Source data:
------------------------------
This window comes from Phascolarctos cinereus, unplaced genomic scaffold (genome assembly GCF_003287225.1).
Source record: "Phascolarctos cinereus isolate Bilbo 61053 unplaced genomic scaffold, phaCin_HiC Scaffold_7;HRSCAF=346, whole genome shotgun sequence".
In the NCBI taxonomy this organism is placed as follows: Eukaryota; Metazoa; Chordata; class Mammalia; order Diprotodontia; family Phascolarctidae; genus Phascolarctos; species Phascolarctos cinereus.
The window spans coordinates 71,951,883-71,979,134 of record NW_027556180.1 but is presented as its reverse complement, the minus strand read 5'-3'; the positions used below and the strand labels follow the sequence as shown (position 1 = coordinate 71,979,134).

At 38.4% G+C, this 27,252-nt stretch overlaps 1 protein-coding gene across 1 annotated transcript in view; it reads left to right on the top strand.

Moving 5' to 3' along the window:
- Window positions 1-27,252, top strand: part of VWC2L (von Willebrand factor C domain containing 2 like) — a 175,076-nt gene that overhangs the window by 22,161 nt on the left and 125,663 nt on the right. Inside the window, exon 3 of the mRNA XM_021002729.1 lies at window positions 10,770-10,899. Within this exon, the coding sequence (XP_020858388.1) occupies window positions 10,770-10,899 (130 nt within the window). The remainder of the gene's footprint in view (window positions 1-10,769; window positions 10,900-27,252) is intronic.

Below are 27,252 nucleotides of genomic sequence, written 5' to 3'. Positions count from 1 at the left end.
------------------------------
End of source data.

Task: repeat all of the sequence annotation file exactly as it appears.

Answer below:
This window comes from Phascolarctos cinereus, unplaced genomic scaffold (genome assembly GCF_003287225.1).
Source record: "Phascolarctos cinereus isolate Bilbo 61053 unplaced genomic scaffold, phaCin_HiC Scaffold_7;HRSCAF=346, whole genome shotgun sequence".
In the NCBI taxonomy this organism is placed as follows: Eukaryota; Metazoa; Chordata; class Mammalia; order Diprotodontia; family Phascolarctidae; genus Phascolarctos; species Phascolarctos cinereus.
The window spans coordinates 71,951,883-71,979,134 of record NW_027556180.1 but is presented as its reverse complement, the minus strand read 5'-3'; the positions used below and the strand labels follow the sequence as shown (position 1 = coordinate 71,979,134).

At 38.4% G+C, this 27,252-nt stretch overlaps 1 protein-coding gene across 1 annotated transcript in view; it reads left to right on the top strand.

Moving 5' to 3' along the window:
- Window positions 1-27,252, top strand: part of VWC2L (von Willebrand factor C domain containing 2 like) — a 175,076-nt gene that overhangs the window by 22,161 nt on the left and 125,663 nt on the right. Inside the window, exon 3 of the mRNA XM_021002729.1 lies at window positions 10,770-10,899. Within this exon, the coding sequence (XP_020858388.1) occupies window positions 10,770-10,899 (130 nt within the window). The remainder of the gene's footprint in view (window positions 1-10,769; window positions 10,900-27,252) is intronic.

Below are 27,252 nucleotides of genomic sequence, written 5' to 3'. Positions count from 1 at the left end.